Front Page Titles (by Subject) XIV: The Vision of the Supreme - The Ethical Treatises, being the Treatises of the First Ennead
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XIV: The Vision of the Supreme - Plotinus, The Ethical Treatises, being the Treatises of the First Ennead [253 AD]
The Ethical Treatises, being the Treatises of the First Ennead, with Porphry’s Life of Plotinus, and the Preller-Ritter Extracts forming a Conspectus of the Plotinian System, translated from Greek by Stephen Mackenna (Boston: Charles T. Branford, 1918).
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The Vision of the Supreme
VI. 9, 3. What, then, is The One and what Its nature? We cannot be surprised to find It difficult to tell of since even Existence and the Ideas resist our penetration though all our knowing is based upon the Ideas.
The further the human Soul, or Mind, ventures towards the Formless (to what is either above or below Form and Idea), the more is it troubled; it becomes itself, as it were, undefined, unshaped, in face of the shifting variety before it and so it is utterly unable to take hold; it slips away; it feels that it can grasp nothing. It is at pain in these alien places, and often is glad to give up all its purpose and to fall back upon the solid ground of the sense-grasped world and there take rest—much as the eye, wearied of the minute and fine, is eased when it meets the large and bold.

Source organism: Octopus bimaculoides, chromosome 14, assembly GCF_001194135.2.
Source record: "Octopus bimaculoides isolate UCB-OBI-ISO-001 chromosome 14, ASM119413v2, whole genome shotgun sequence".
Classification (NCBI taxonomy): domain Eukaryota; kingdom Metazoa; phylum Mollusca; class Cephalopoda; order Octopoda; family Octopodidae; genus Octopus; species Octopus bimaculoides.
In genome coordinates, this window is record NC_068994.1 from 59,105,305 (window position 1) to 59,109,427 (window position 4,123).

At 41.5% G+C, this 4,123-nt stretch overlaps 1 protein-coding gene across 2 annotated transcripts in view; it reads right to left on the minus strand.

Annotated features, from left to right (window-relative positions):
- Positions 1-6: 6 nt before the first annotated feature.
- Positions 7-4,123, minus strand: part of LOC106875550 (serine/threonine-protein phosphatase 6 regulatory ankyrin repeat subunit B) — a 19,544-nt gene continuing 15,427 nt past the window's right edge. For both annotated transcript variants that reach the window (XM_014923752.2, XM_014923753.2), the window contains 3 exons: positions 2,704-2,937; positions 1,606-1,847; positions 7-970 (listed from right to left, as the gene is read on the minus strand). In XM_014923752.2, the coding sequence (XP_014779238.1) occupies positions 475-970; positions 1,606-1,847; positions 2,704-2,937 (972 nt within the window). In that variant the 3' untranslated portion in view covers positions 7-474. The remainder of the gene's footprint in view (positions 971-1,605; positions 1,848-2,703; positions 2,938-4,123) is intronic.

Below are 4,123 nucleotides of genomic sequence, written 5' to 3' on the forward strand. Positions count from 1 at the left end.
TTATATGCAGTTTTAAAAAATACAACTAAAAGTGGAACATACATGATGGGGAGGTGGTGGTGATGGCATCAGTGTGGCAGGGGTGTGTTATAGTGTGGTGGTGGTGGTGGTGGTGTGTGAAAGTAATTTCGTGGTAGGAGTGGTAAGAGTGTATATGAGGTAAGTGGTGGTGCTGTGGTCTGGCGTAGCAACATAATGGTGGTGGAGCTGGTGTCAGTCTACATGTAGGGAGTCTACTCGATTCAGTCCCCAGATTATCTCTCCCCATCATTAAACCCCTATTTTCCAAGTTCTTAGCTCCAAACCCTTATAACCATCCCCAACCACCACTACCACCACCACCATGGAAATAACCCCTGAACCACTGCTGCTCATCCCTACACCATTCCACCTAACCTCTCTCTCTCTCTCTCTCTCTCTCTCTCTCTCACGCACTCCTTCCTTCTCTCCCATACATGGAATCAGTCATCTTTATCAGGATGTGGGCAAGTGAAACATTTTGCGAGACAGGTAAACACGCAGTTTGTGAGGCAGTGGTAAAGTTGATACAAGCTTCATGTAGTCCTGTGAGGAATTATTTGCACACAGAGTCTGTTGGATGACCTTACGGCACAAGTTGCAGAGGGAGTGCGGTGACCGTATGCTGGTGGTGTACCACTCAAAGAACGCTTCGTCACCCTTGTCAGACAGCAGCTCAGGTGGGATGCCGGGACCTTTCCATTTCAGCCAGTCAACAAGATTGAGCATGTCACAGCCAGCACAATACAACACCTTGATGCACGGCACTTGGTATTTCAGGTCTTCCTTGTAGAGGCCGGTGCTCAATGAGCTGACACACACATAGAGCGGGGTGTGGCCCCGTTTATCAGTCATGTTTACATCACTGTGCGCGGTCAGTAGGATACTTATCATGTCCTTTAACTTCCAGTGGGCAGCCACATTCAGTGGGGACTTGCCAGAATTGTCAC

Besides, the Soul when it ventures the vision unaided thinks itself baulked from the very fact that it can see only by completely possessing its object, that is by becoming one within itself and one with The One; perfectly assimilated to the object of its contemplation, it recognises no vision. Despite all this difficulty, there is a way; and this way must be taken by those that desire the life of Wisdom within The One. That which we seek is The One, the Principle of the Universe, The Good and the First; therefore, the way is to keep ourselves in the close neighbourhood of Unity, never allowing ourselves to fall away towards the lower sphere of Multiplicity; we must keep calling ourselves back from the sense-known world . . . to the Primals, from all that is evil to the Absolute Good; we must ascend to this Principle within ourselves, making ourselves one out of our manyness; that is we must become Intellectual-Principle alone by throwing the entire Soul in confidence into the Intellectual-Principle and so establishing it There that henceforth, in the plenitude of life, it shall take to itself all that the Intellectual-Principle sees and thus shall see The One, no longer asking aid from any sense, no longer paying heed to anything that comes by sense, but with pure Intellection and the topmost Puissance of the Intellective-Principle contemplating the All-Pure.